This brief overview of Michigan wasps focuses more on the types of wasps found in the state. The green Wasps button leads to addition pictures and information covering a larger variety of species in each of the types presented for individuals interested in more wasp identification help.
Fortunately, a very small percentage of state wasps are considered dangerous stinging wasps. In fact, most are considered beneficial insects because they prey on common insect pests. Take for example the Smokey-winged Beetle Bandit pictured at the top of the page. For the past two decades, Michigan forests have been invaded by the Emerald Ash Borer, a beetle that uses ash trees as its larval host. Large infestations wrecked havoc on stands of ash trees all around Michigan. Enter the Smokey-winged Beetle Bandit, a solitary wasp that uses beetles, including the Emerald Ash Borer as larval food. They have been used as a biological control agent against the Emerald Ash Borer, and therefore, they are sometimes fairly easy to find. It’s too late for the ash trees in the state already lost. However, new growth may have this mighty mini-wasp in its corner.
Another beetle fighter is the strange looking American Pelecinid Wasp (Pelecinus polyturator ). The all black females can grow over two inches in length, and as the picture highlights, it’s mostly abdomen that is specialized to dig into the ground, find June beetle grub hosts and lay eggs. Unless you are a June Beetle, there’s no worry because they do not have stingers. They fly during the peak of the summer.
Keeping with the black and white, we hunt beetles, wasp narrative, now consider the Double-banded Scoliid, another helpful wasp. It’s one of four or five Scoliid wasps found in the state. They fly around residential areas during the summer season looking for beetle grubs in lawns and the soil. The stark black and white coloration makes it fairly easy to identify.
With over a dozen native yellowjacket species, Michigan is truly yellowjacket central. Some, like the Southern Yellowjacket have a range limited to a small area in the southern part of the state. Others such as the Blackjacket in the picture, restrict their range to the state’s boreal forests. The Blackjacket is a ground nesting wasp, and due to the black and white pattern, it might be mistaken for the Bald-faced Hornet, the largest and most dangerous of the state’s aerial yellowjackets. Bald-faced Hornets build large nests, often close to residential areas. So seeing a large black and white wasp in the yard would more often than not be an indication of them and not the Blackjacket.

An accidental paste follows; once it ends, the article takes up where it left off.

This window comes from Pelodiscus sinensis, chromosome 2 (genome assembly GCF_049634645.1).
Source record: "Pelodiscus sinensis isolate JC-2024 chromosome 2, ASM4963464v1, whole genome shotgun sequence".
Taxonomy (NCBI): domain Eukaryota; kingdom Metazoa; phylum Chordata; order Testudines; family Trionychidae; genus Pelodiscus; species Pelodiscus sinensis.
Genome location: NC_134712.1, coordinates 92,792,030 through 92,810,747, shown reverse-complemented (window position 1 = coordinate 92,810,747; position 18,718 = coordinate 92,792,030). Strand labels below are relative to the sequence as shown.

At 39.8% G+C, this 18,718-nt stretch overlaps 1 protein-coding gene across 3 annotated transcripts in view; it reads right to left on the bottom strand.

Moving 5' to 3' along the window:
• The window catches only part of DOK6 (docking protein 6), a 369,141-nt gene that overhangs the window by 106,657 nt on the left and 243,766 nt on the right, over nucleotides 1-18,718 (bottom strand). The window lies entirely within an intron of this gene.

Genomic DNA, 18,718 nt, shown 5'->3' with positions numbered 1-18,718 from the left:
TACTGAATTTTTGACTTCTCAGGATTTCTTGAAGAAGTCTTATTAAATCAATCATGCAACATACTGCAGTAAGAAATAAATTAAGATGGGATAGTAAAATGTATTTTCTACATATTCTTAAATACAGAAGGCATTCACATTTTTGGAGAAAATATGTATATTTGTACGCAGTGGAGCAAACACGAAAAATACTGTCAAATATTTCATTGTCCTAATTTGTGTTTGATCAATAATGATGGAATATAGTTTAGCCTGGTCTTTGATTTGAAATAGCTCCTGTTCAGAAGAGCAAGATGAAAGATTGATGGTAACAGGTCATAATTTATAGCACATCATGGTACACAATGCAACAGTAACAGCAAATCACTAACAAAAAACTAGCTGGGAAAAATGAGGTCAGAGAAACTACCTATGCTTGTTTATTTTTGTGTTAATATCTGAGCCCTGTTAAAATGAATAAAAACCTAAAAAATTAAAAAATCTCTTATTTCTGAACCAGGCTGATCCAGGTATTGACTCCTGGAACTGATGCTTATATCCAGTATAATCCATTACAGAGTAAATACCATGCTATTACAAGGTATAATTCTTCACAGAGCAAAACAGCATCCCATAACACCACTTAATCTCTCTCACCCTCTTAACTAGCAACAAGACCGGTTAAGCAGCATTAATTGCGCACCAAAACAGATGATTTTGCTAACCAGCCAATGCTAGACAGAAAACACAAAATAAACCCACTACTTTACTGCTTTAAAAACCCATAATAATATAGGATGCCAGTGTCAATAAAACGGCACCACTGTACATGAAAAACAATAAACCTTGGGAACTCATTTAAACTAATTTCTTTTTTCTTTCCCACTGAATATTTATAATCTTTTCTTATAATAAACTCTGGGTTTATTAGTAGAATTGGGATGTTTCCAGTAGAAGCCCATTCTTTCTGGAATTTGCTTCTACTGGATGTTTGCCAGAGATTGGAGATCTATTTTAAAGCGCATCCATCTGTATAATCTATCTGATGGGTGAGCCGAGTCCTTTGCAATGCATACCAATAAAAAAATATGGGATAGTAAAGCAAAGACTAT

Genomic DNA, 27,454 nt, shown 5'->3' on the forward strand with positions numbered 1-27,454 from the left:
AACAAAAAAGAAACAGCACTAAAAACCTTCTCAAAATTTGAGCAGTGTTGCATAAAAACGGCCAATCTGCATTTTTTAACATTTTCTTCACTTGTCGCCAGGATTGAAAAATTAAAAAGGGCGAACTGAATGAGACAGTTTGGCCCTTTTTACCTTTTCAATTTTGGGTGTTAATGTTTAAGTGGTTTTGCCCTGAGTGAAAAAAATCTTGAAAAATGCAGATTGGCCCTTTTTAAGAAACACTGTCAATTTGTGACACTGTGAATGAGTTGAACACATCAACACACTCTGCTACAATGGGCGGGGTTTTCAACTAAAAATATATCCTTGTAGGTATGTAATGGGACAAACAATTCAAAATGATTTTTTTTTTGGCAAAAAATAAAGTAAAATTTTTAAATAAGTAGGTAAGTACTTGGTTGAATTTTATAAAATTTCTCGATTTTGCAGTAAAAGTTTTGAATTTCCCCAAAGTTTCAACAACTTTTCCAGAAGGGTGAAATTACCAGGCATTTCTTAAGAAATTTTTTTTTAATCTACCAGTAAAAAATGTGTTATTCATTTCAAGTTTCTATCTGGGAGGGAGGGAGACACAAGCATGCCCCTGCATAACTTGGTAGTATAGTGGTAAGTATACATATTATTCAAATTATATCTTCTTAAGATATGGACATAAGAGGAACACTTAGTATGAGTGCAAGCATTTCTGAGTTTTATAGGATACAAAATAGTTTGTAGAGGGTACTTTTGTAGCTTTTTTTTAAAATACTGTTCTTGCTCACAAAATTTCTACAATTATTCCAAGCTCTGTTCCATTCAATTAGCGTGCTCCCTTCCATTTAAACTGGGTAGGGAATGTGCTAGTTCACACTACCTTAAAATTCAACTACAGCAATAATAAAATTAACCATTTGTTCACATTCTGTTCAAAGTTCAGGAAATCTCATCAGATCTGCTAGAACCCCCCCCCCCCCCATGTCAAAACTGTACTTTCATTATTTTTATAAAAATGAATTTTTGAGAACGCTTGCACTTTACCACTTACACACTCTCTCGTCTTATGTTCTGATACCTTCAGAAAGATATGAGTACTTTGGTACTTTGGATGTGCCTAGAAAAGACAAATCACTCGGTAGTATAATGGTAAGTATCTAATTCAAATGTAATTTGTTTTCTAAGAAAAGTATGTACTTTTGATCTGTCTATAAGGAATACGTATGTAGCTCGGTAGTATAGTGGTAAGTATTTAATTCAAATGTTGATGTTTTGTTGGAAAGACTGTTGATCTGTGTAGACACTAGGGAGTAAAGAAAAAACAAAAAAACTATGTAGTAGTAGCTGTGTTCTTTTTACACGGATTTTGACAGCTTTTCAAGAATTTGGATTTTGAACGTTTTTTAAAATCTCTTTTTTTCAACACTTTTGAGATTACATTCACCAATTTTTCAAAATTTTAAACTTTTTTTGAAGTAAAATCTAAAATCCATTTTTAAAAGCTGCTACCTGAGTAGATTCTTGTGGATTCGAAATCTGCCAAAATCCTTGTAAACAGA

Common Aerial Yellowjackets also can be found throughout most of the state. As the name suggests, they build aerial nests. Most experts suggest they are not as dangerous as the Bald-faced Hornets, however, it’s never a good idea to mess with a yellowjacket nest.
Paper wasps also pose potential problems around residential areas because they build their umbrella shaped nests around porches. Typically they are not aggressive, but when the wasps sense the nest is in danger, they attack in groups. Removing the nest as soon as the queen begins building it is the best proactive measure to take. In instances where the nest is populated by a large number of wasps, it’s probably best to call a professional exterminator. The picture shows a Northern Paper Wasp, probably the most widespread in Michigan.
Potter and Mason wasps are related to the more dangerous vespids in the state. Like the Smokey-winged Beetle Bandit, most are solitary wasps that pose no problems. Many of the literally dozens of different species found in Michigan have black and white bodies like the Smokey-winged Beetle Bandit. Identifying most of them is a task best left to entomologists. A few of the Potter wasp species are fairly easy to identify due to the enlarged waist-like appendage between the thorax and abdomen, as shown in the picture of the Fraternal Potter wasp. Their range extends across most of the state, and depending on the area, they fly from late spring through early fall.
The Crabronidae family consists of many familiar wasps with common names such as sand wasps, beewolves and square headed wasps. They are related to bees, except of course for the fact that bees evolved to be vegetarians and the wasps in this family prey on other insects.
Weevil wasps, like the one in the picture, might not be the most commonly identified species, primarily because so many small wasps have black bodies with yellow stripes. A closer look at the picture shows the wasp also has a constriction at the top of the abdomen. That’s a good field identification clue for the many different Weevil wasps in the state.
Thread-waisted wasps might be some of the easiest wasps to identify by family because of the long, thin body part that separated the thorax and abdomen. Many of the medium sized wasps appear in residential areas around the state, making them some of the most easily seen wasps around the home and garden. Their common names such as mud daubers and digger wasps reflect their nest building techniques. The picture shows a Yellow-legged Mud Dauber.
The Sphex genus is best known for the above average size digger wasps. Two of the dozen native specie, the great-golden Digger Wasp and the Great Black Digger Wasp, have a coast to coast distribution. Michigan also has the Katydid Wasp. The brown legs are the best field identification clue.